The present study identifies socio-demographic variables as generational status of English language learner and first born child. “English learner students are often viewed as a homogenous group of students when in fact they are a diverse group with distinct generational differences among them. Typically the term generational status has been defined to describe the birthplace of the individual or individual’s parents. Defining students by generational status may provide information about the manner in which these students are motivated, are self efficacious, form language learning beliefs, and acculturate” (del Carmen Garcia 12). Generational status are also defined referring to the number of generation of the students’ family has been residing in any particular place (Kaufman, Chavez and Lauen). There is a difference between first generation and traditional students with respect to their basic knowledge of any subject, school or college, personal commitment, and level of family support, with first generation of students being at disadvantage in most cases (York-Anderson and Bowman).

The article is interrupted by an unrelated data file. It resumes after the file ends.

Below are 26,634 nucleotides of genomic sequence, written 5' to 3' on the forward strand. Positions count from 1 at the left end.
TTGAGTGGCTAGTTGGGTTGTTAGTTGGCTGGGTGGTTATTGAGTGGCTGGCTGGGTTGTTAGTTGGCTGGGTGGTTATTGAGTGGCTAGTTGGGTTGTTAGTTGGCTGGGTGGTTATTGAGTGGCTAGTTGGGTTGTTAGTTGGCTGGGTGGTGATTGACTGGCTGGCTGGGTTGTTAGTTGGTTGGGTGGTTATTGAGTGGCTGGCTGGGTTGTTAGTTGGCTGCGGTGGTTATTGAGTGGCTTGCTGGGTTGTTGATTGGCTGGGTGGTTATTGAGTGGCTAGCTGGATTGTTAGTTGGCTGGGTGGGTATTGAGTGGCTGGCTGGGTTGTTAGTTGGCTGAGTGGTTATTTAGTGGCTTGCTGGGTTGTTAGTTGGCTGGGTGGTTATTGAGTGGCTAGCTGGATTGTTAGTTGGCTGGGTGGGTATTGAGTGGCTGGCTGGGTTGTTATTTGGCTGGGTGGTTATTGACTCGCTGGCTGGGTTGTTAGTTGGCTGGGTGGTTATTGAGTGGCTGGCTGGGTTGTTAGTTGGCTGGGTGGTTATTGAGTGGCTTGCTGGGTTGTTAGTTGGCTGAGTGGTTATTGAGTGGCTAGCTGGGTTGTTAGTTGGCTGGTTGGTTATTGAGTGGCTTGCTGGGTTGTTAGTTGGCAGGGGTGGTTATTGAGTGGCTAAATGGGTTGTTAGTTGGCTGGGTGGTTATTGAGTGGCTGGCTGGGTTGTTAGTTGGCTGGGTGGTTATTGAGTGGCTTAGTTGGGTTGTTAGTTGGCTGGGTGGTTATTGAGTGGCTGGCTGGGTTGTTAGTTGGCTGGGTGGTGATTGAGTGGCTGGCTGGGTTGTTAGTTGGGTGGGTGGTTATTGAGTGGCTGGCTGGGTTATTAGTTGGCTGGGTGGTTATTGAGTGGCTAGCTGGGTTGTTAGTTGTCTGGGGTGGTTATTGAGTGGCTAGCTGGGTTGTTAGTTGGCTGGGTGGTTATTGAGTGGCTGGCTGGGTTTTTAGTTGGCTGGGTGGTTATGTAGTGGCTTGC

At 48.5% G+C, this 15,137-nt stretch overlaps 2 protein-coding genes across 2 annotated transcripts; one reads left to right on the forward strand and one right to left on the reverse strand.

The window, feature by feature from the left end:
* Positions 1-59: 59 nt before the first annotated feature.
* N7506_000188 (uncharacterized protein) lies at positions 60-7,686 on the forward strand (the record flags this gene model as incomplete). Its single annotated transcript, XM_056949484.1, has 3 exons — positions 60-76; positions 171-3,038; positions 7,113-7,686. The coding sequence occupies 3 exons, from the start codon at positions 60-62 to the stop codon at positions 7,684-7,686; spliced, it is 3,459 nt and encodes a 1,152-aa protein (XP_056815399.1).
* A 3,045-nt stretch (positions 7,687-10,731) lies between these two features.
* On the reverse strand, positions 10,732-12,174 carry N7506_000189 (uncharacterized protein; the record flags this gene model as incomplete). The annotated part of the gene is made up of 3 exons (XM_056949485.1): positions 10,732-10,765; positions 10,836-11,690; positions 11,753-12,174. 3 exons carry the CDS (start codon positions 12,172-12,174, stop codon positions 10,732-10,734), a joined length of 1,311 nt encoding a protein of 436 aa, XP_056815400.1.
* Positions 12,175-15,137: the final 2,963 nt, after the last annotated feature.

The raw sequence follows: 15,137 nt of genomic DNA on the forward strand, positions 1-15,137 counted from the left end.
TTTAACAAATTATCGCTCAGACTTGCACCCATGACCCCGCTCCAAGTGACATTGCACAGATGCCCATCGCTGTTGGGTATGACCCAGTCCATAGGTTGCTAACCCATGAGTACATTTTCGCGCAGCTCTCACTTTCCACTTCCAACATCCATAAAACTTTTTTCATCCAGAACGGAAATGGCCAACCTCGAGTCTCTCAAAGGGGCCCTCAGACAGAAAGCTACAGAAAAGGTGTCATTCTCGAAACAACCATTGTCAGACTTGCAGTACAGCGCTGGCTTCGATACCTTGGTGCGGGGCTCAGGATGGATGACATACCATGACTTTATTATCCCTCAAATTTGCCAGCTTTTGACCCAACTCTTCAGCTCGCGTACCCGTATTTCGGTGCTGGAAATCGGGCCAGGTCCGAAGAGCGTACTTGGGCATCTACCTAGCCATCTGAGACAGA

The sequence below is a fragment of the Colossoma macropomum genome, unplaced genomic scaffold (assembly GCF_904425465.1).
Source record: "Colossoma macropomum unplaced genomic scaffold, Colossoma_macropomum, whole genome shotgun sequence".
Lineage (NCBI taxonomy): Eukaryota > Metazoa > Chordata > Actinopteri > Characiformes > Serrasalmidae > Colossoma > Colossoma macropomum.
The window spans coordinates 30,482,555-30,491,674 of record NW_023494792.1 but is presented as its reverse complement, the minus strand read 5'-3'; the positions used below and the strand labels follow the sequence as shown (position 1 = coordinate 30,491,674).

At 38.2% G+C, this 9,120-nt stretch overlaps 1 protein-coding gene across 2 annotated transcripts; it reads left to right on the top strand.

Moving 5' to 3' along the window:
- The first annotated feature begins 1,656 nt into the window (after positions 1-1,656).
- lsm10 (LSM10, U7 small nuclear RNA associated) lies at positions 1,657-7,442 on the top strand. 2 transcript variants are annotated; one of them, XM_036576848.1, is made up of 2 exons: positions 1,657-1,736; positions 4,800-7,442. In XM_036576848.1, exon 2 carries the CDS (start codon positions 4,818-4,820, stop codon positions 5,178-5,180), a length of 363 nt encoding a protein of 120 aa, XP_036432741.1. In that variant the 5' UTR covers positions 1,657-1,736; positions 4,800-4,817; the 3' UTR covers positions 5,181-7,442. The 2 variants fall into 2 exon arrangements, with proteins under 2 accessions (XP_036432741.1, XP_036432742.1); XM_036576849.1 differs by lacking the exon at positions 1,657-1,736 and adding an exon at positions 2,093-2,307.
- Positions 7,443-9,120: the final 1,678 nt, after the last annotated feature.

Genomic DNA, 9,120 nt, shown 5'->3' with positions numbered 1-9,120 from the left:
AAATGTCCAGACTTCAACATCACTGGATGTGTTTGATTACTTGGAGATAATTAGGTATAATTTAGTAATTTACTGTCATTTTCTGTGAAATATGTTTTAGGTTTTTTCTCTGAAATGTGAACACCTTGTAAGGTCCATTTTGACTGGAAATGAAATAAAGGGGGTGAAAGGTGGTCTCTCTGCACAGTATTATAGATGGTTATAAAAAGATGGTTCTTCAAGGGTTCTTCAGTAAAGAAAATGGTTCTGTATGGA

Literature suggests the need to identify the role of generational status in language learning. Olsen and Jaramillo concur and identify three types of ELs: (a) newly arrived or first generation students with adequate schooling in their home country; (b) newly arrived or first generation with inadequate schooling in their home country; (c) US-born long-term ELs or Generation 1.5. Researchers have frequently indicated that sociological factors more than psychological factors contribute to learning and literacy (Scribner and Cole). The literature of research in general education and language learning does not show any empirical study taking the issue into account in Indian context. Much of the studies conducted on generational status are in context of immigrants (Portes and Rumbaut 2005; Freeman, Freeman and Mercuri; Norrid-Lacey and Spencer; Rubinstein-Ávila; Macias) outside Indian context. Deb studied effect of generational status on college adjustment and psychological well-being among South Asian American college students. Here, “Asians” as people having origins in the Far East, Southeast Asia, or the Indian subcontinent, and includes individuals from countries such as Bangladesh, China, India, Japan, Korea, Malaysia, Pakistan, Thailand, and Vietnam (Hoeffel, Rastogi, Kim, and Shahid). Also no studies could have been traced with respect to generational status specific to learning ESL in Indian context. Empirical evidence suggests that sibling structure influences children’s educational outcomes. While the negative effect of the number of siblings is quite consistent, there are mixed findings for birth order and birth spacing (Karwath, Relikowski and Schmitt). Although a number of factors affect the outcomes for children, many authorities believe that children's birth order plays a special role in their destiny (Sailor). Children lower down the birth order do worse than those higher up the birth order (Iacovou). Keller, Troesch and Grob and Lowry have stated that birth order and first born child have an impact on second language skills among bilingual children. Since social factors determine the way individuals act, scholars believe that sociology outweighs psychology in educational success (Bourdieu), these factors are found to have role in second language skills. Thus, the present study gauges the relationship between generational status (in terms of English language learner), first born child and students’ achievement in learning English as a second language (AESL) at secondary schools. The present study aims to discover that, are these socio-demographic variables have any role to play in AESL besides students have been exposed to English as a subject as well as medium of instruction for more than ten to twelve years in formal settings.